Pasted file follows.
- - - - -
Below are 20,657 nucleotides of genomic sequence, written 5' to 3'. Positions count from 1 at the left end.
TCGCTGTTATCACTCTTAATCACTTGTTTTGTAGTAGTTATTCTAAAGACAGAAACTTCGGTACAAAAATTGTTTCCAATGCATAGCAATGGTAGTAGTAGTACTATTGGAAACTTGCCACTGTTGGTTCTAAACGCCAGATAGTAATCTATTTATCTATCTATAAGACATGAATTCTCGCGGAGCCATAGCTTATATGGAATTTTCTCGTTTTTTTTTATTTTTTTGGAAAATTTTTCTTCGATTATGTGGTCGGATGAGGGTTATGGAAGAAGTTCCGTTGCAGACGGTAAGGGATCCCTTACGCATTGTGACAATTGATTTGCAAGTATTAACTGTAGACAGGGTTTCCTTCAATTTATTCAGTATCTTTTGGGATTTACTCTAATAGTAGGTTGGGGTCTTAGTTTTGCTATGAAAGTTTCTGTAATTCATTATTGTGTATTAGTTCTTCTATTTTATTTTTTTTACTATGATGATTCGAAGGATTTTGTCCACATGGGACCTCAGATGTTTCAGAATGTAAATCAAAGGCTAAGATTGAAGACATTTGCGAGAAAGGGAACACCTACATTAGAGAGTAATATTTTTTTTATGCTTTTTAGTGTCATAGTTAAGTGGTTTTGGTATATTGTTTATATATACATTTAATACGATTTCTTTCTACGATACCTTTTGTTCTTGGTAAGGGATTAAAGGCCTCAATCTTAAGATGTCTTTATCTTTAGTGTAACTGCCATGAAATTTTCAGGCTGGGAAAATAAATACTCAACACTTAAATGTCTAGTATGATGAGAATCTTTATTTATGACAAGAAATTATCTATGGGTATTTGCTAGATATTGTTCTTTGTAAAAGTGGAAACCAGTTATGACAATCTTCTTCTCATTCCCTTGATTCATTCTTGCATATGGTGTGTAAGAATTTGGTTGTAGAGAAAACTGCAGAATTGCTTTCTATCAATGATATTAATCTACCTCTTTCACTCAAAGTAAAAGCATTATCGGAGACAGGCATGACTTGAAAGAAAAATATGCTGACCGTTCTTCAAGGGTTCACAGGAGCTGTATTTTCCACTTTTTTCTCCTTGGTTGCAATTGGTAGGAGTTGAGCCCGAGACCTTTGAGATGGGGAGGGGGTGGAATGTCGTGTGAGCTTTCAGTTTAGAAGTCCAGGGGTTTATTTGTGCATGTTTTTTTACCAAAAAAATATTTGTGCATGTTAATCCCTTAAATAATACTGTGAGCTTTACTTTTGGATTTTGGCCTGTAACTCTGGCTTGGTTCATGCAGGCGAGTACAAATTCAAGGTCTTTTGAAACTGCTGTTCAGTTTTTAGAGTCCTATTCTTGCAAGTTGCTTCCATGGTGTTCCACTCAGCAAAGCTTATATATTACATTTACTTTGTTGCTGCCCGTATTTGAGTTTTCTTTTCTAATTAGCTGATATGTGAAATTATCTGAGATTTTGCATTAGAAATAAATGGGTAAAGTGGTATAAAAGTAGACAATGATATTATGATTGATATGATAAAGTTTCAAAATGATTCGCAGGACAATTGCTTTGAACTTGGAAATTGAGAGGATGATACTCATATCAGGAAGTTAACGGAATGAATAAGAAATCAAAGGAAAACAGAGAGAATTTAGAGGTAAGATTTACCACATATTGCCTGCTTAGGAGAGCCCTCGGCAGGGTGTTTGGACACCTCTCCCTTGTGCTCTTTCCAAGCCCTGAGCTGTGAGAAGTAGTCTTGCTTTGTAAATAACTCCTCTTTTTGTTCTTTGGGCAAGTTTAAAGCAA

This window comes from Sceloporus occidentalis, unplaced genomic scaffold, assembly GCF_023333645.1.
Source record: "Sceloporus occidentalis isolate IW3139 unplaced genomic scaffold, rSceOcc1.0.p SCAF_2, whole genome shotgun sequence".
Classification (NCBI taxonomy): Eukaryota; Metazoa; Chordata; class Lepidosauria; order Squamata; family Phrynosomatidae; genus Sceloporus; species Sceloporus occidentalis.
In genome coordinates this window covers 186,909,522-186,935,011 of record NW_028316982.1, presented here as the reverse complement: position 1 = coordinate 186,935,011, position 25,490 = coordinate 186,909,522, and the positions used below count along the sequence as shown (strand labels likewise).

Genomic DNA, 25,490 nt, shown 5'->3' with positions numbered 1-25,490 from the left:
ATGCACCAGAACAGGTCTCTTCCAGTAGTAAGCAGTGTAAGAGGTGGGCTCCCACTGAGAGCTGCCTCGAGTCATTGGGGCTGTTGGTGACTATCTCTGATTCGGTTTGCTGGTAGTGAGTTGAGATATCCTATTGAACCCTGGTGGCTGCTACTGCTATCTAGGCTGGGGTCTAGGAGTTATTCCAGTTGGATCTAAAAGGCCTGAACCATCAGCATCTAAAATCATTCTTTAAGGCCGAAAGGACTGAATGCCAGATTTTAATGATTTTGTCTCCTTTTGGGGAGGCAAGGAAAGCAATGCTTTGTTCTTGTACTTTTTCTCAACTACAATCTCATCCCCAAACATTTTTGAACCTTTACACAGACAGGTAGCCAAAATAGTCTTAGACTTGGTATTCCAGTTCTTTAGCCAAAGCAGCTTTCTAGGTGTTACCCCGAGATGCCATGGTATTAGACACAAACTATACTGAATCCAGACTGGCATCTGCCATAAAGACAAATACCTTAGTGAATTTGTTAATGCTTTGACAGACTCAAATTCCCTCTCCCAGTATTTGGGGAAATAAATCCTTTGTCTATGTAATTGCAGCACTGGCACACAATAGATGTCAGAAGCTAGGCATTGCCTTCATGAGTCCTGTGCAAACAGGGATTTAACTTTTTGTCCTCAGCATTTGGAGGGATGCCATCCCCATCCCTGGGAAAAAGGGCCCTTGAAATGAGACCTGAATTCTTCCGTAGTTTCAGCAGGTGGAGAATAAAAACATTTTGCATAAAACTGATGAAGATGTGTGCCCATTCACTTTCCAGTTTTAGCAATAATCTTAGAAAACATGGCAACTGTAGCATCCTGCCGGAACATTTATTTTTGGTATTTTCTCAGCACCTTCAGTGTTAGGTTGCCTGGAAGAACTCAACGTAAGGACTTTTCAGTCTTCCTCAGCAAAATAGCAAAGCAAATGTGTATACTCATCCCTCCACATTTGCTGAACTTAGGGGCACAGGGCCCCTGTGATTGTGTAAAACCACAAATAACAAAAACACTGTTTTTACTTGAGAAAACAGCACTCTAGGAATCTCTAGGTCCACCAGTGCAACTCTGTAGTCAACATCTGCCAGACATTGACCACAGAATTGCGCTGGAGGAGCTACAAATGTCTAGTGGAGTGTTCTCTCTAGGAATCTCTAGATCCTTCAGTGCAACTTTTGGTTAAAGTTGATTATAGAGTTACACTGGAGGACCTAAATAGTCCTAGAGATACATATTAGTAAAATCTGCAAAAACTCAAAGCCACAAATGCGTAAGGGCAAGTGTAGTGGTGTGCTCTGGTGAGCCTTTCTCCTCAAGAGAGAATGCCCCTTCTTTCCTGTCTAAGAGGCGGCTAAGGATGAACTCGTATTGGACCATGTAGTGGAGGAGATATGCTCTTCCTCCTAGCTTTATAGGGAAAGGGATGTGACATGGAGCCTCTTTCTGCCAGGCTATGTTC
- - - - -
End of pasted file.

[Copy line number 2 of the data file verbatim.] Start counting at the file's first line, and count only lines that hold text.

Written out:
TCGCTGTTATCACTCTTAATCACTTGTTTTGTAGTAGTTATTCTAAAGACAGAAACTTCGGTACAAAAATTGTTTCCAATGCATAGCAATGGTAGTAGTAGTACTATTGGAAACTTGCCACTGTTGGTTCTAAACGCCAGATAGTAATCTATTTATCTATCTATAAGACATGAATTCTCGCGGAGCCATAGCTTATATGGAATTTTCTCGTTTTTTTTTATTTTTTTGGAAAATTTTTCTTCGATTATGTGGTCGGATGAGGGTTATGGAAGAAGTTCCGTTGCAGACGGTAAGGGATCCCTTACGCATTGTGACAATTGATTTGCAAGTATTAACTGTAGACAGGGTTTCCTTCAATTTATTCAGTATCTTTTGGGATTTACTCTAATAGTAGGTTGGGGTCTTAGTTTTGCTATGAAAGTTTCTGTAATTCATTATTGTGTATTAGTTCTTCTATTTTATTTTTTTTACTATGATGATTCGAAGGATTTTGTCCACATGGGACCTCAGATGTTTCAGAATGTAAATCAAAGGCTAAGATTGAAGACATTTGCGAGAAAGGGAACACCTACATTAGAGAGTAATATTTTTTTTATGCTTTTTAGTGTCATAGTTAAGTGGTTTTGGTATATTGTTTATATATACATTTAATACGATTTCTTTCTACGATACCTTTTGTTCTTGGTAAGGGATTAAAGGCCTCAATCTTAAGATGTCTTTATCTTTAGTGTAACTGCCATGAAATTTTCAGGCTGGGAAAATAAATACTCAACACTTAAATGTCTAGTATGATGAGAATCTTTATTTATGACAAGAAATTATCTATGGGTATTTGCTAGATATTGTTCTTTGTAAAAGTGGAAACCAGTTATGACAATCTTCTTCTCATTCCCTTGATTCATTCTTGCATATGGTGTGTAAGAATTTGGTTGTAGAGAAAACTGCAGAATTGCTTTCTATCAATGATATTAATCTACCTCTTTCACTCAAAGTAAAAGCATTATCGGAGACAGGCATGACTTGAAAGAAAAATATGCTGACCGTTCTTCAAGGGTTCACAGGAGCTGTATTTTCCACTTTTTTCTCCTTGGTTGCAATTGGTAGGAGTTGAGCCCGAGACCTTTGAGATGGGGAGGGGGTGGAATGTCGTGTGAGCTTTCAGTTTAGAAGTCCAGGGGTTTATTTGTGCATGTTTTTTTACCAAAAAAATATTTGTGCATGTTAATCCCTTAAATAATACTGTGAGCTTTACTTTTGGATTTTGGCCTGTAACTCTGGCTTGGTTCATGCAGGCGAGTACAAATTCAAGGTCTTTTGAAACTGCTGTTCAGTTTTTAGAGTCCTATTCTTGCAAGTTGCTTCCATGGTGTTCCACTCAGCAAAGCTTATATATTACATTTACTTTGTTGCTGCCCGTATTTGAGTTTTCTTTTCTAATTAGCTGATATGTGAAATTATCTGAGATTTTGCATTAGAAATAAATGGGTAAAGTGGTATAAAAGTAGACAATGATATTATGATTGATATGATAAAGTTTCAAAATGATTCGCAGGACAATTGCTTTGAACTTGGAAATTGAGAGGATGATACTCATATCAGGAAGTTAACGGAATGAATAAGAAATCAAAGGAAAACAGAGAGAATTTAGAGGTAAGATTTACCACATATTGCCTGCTTAGGAGAGCCCTCGGCAGGGTGTTTGGACACCTCTCCCTTGTGCTCTTTCCAAGCCCTGAGCTGTGAGAAGTAGTCTTGCTTTGTAAATAACTCCTCTTTTTGTTCTTTGGGCAAGTTTAAAGCAA